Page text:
There’s no doubt that immigration reform was among one of the most important subjects covered during the Public Policy Forum.  In a panel discussion moderated by ECMHSP’s John Menditto, speakers highlighted the crucial nature of our advocacy work for farmworker families. Common sense immigration reform can benefit farmworkers, farmers, and everyone who relies on American-grown fresh fruits and vegetables, while providing parents with the security that they will not be separated from their children.  Additionally, farmworkers are losing work opportunities with the increased use of the H-2A Temporary Agricultural Workers program.

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Javier Gonzalez, ECMHSP COO, Meiby Mora, ECMHSP Policy Council President, and John Menditto,  ECMHSP General Counsel.

At the conclusion of the panel on immigration, Meiby Mora, ECMHSP Policy Council President, shared how in 2015, ECMHSP offered Meiby pro bono immigration services to apply for Deferred Action for Childhood Arrivals (DACA) after she was turned away by other lawyers.  The challenges Meiby faced in obtaining her legal protections are some of the same challenges farmworkers face due to their migratory lifestyle and lack of documentation.

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Monica Ramirez with ECMHSP parents.

Following the panel, participants heard the story of Monica Ramirez, the proud daughter and granddaughter of migrant farmworkers.  For more than two decades, she has served Latina farmworkers and immigrant women as an organizer and advocate, and she has focused her work on ending gender-based violence in the workplace and achieving gender equity as the co-founder and President of Alianza Nacional de Campesinas.  Monica Ramirez received a standing ovation for her powerful message to all attendees.

The afternoon panels also highlighted other challenges being felt in the communities MSHS centers serve.  One panel reflected on what advocates see as the greatest challenges and opportunities facing Head Start providers working in rural communities – including hiring and retaining staff, financing and maintaining quality facilities, and transportation.  The final panel of the day discussed the importance of sharing the stories from our communities through various campaigns supporting the immigrant community and Head Start programs.  Farmworker parents shared how their powerful stories have made a difference, whether it was a video, letter or art from their children.

As part of day two of the Forum, the ECMHSP team was invited to discuss the MSHS program and the needs of the farmworker community by members of Congress and their staff.  A total of nine staff members, four parents and two former Head Start students met with Hill staffers to share the great work ECMHSP is doing in their communities and discussed ways we could partner to better support farmworker families.  One ECMHSP advocacy team comprised of Dr. José Villa, Chief Executive Officer, Christine Alvarado, Chief Innovation Officer, and parents Ramona Deloera and Nalleli Trejo, had the most impressive meetings; they had intimate gatherings with US Senators Marco Rubio and Bill Nelson of Florida.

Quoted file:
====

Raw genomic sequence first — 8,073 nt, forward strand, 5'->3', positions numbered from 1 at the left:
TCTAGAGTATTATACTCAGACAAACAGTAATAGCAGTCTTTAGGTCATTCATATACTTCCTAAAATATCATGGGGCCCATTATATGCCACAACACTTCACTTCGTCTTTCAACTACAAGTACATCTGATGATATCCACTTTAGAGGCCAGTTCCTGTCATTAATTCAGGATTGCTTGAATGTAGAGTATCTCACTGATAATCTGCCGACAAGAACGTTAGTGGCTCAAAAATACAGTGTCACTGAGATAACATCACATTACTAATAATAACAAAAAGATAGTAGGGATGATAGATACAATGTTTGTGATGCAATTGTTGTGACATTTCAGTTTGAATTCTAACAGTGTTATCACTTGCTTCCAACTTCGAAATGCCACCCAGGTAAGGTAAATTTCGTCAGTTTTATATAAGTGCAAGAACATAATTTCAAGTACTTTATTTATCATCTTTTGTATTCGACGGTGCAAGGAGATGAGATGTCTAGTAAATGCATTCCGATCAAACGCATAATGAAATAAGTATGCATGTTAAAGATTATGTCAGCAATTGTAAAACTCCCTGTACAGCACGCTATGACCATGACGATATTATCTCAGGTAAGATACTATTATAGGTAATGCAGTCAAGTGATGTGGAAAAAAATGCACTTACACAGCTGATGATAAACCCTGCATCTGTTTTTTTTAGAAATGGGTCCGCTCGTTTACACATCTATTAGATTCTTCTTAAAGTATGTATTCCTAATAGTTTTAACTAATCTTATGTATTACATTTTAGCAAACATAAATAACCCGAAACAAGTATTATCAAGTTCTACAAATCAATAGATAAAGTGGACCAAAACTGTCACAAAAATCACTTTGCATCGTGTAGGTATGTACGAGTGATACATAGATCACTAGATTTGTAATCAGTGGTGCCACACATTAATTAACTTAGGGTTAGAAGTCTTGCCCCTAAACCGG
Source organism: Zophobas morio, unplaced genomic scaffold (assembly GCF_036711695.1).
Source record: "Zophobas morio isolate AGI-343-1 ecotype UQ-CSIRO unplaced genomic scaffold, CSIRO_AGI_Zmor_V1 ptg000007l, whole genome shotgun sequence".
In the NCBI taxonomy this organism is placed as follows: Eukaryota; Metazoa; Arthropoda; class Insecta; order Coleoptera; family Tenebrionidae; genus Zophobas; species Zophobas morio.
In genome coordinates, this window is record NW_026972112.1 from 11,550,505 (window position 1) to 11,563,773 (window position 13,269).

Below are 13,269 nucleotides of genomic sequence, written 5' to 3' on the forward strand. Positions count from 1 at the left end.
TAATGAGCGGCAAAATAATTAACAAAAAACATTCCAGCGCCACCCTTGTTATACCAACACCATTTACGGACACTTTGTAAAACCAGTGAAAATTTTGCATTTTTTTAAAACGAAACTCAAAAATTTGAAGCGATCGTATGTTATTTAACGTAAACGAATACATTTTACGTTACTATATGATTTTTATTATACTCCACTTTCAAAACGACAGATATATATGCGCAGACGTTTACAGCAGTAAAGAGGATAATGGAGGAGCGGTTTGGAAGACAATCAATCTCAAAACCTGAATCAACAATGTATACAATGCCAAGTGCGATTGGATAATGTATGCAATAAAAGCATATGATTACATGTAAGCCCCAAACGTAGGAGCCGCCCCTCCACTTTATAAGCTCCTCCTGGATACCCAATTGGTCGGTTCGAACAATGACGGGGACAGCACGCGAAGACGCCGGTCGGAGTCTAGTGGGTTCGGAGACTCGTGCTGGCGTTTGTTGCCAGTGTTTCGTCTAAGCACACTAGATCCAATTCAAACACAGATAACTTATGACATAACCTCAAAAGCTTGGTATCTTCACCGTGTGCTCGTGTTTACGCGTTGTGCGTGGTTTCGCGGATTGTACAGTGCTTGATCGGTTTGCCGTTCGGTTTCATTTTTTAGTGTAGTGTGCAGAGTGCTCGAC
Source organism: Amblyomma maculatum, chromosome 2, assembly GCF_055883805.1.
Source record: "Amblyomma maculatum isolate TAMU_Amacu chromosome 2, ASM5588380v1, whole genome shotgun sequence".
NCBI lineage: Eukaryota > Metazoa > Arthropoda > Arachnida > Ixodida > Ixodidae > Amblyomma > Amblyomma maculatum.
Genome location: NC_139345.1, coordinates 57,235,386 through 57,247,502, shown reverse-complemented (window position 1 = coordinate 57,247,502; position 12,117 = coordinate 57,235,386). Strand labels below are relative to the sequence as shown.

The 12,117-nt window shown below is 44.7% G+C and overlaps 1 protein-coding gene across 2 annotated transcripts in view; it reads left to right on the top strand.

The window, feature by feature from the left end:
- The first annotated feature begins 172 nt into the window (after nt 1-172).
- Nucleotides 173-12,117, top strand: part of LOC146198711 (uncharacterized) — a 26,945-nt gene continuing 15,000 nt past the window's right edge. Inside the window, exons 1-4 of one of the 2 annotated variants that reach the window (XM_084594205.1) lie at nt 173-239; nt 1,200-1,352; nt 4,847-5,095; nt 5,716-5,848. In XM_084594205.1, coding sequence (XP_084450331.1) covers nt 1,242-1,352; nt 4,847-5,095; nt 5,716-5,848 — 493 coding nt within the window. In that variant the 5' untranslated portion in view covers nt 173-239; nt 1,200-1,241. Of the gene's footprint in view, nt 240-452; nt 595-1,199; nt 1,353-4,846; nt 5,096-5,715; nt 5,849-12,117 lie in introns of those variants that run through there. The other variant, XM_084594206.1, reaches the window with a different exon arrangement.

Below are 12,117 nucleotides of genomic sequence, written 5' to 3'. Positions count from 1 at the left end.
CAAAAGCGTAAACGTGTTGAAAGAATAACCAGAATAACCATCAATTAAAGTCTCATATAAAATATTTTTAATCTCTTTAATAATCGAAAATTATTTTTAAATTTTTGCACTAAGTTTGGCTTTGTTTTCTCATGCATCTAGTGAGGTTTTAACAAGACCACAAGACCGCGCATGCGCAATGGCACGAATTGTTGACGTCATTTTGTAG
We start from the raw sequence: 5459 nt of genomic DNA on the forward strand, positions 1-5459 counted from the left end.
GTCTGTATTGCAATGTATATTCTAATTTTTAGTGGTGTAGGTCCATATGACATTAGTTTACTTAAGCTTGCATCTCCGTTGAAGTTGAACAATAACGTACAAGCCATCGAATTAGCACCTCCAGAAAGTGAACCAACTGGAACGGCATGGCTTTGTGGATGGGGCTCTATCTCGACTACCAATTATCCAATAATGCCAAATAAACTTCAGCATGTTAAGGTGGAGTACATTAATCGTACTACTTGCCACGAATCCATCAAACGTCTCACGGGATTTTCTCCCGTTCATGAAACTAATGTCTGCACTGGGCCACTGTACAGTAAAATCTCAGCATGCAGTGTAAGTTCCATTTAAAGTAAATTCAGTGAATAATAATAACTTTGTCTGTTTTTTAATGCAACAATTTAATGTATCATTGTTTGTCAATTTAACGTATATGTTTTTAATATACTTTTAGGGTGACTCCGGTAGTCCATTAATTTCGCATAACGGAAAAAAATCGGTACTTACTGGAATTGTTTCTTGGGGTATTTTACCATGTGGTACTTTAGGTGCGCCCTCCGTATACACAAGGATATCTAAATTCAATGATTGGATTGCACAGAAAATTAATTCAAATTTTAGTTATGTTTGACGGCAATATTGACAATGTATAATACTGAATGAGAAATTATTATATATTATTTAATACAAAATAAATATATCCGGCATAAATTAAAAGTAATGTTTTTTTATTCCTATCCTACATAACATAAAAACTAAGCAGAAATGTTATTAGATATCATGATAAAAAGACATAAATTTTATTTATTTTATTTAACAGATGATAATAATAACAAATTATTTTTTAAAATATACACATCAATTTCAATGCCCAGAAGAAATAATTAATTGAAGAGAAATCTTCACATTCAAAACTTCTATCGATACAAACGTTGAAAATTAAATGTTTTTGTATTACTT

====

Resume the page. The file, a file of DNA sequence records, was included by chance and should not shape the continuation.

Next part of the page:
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Senator Cory Booker (D-NJ) and Erika Aguilera, NMSHSA Intern.

Although ECMHSP had the opportunity to meet with US Senator Cory Booker’s Legislative Director, later in the day, we ran into Senator Booker while he was shooting a commercial on the steps of the Supreme Court building.  One of NMSHSA’s four interns for the summer, Erika Aguilera, had a quick chat with the Senator to advocate for the Head Start program in New Jersey and throughout the United States. She shares —

 “Running into Senator Booker was quite the surprise. We spoke in Spanish because he felt that it was very important to continue the language. I mentioned to him that migrant families are vital to this country being that they feed America. I emphasized how important the Migrant and Seasonal Head Start program is for children because those children can then grow up and receive amazing opportunities, like myself. To give him a better idea, I explained how my father has worked all his life in the fields picking seasonal fruit and in the winter, harvesting grapes, which is a tough job that not everyone can tolerate.”

The NMSHSA 2018 Public Policy Forum was a huge success.  Head Start parents and advocates from the farmworker community shared their stories with important lawmakers in hopes that they can recognize farmworker families for performing one of the toughest jobs in the United States and sharing their support.  ECMHSP will keep uniting with all MSHS programs nationwide to defend farmworker families and to ensure the children of farmworkers are prepared for educational success.